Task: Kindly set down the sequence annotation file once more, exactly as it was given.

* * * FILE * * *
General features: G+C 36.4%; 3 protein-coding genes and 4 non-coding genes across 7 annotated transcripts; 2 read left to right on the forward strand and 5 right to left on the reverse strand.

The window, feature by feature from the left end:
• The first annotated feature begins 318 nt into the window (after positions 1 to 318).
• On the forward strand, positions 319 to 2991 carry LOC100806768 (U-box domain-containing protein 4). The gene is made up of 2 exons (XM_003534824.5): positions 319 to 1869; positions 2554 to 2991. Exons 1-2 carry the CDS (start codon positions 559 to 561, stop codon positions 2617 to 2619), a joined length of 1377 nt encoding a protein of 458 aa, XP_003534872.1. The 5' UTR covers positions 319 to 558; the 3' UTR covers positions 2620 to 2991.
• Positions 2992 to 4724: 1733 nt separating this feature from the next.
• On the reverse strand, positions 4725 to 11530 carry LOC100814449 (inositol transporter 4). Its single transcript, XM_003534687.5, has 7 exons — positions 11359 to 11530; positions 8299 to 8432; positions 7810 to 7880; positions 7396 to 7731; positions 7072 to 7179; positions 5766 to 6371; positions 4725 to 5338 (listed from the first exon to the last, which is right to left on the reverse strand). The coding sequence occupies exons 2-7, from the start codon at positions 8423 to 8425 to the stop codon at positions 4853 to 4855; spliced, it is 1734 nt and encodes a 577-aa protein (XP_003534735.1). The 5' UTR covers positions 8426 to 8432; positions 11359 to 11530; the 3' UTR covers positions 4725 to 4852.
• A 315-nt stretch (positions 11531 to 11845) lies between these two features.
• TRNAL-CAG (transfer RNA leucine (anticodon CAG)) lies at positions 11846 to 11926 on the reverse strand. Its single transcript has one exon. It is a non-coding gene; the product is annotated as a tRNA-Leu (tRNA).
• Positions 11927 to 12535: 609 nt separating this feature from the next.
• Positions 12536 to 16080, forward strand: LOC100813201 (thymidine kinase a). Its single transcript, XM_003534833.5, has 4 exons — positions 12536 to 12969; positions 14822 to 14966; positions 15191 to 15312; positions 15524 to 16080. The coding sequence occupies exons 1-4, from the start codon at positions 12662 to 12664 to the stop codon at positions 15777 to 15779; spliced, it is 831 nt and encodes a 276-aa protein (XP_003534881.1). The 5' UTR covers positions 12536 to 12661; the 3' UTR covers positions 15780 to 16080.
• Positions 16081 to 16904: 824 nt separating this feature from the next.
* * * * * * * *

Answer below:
General features: G+C 36.4%; 3 protein-coding genes and 4 non-coding genes across 7 annotated transcripts; 2 read left to right on the forward strand and 5 right to left on the reverse strand.

The window, feature by feature from the left end:
• The first annotated feature begins 318 nt into the window (after positions 1 to 318).
• On the forward strand, positions 319 to 2991 carry LOC100806768 (U-box domain-containing protein 4). The gene is made up of 2 exons (XM_003534824.5): positions 319 to 1869; positions 2554 to 2991. Exons 1-2 carry the CDS (start codon positions 559 to 561, stop codon positions 2617 to 2619), a joined length of 1377 nt encoding a protein of 458 aa, XP_003534872.1. The 5' UTR covers positions 319 to 558; the 3' UTR covers positions 2620 to 2991.
• Positions 2992 to 4724: 1733 nt separating this feature from the next.
• On the reverse strand, positions 4725 to 11530 carry LOC100814449 (inositol transporter 4). Its single transcript, XM_003534687.5, has 7 exons — positions 11359 to 11530; positions 8299 to 8432; positions 7810 to 7880; positions 7396 to 7731; positions 7072 to 7179; positions 5766 to 6371; positions 4725 to 5338 (listed from the first exon to the last, which is right to left on the reverse strand). The coding sequence occupies exons 2-7, from the start codon at positions 8423 to 8425 to the stop codon at positions 4853 to 4855; spliced, it is 1734 nt and encodes a 577-aa protein (XP_003534735.1). The 5' UTR covers positions 8426 to 8432; positions 11359 to 11530; the 3' UTR covers positions 4725 to 4852.
• A 315-nt stretch (positions 11531 to 11845) lies between these two features.
• TRNAL-CAG (transfer RNA leucine (anticodon CAG)) lies at positions 11846 to 11926 on the reverse strand. Its single transcript has one exon. It is a non-coding gene; the product is annotated as a tRNA-Leu (tRNA).
• Positions 11927 to 12535: 609 nt separating this feature from the next.
• Positions 12536 to 16080, forward strand: LOC100813201 (thymidine kinase a). Its single transcript, XM_003534833.5, has 4 exons — positions 12536 to 12969; positions 14822 to 14966; positions 15191 to 15312; positions 15524 to 16080. The coding sequence occupies exons 1-4, from the start codon at positions 12662 to 12664 to the stop codon at positions 15777 to 15779; spliced, it is 831 nt and encodes a 276-aa protein (XP_003534881.1). The 5' UTR covers positions 12536 to 12661; the 3' UTR covers positions 15780 to 16080.
• Positions 16081 to 16904: 824 nt separating this feature from the next.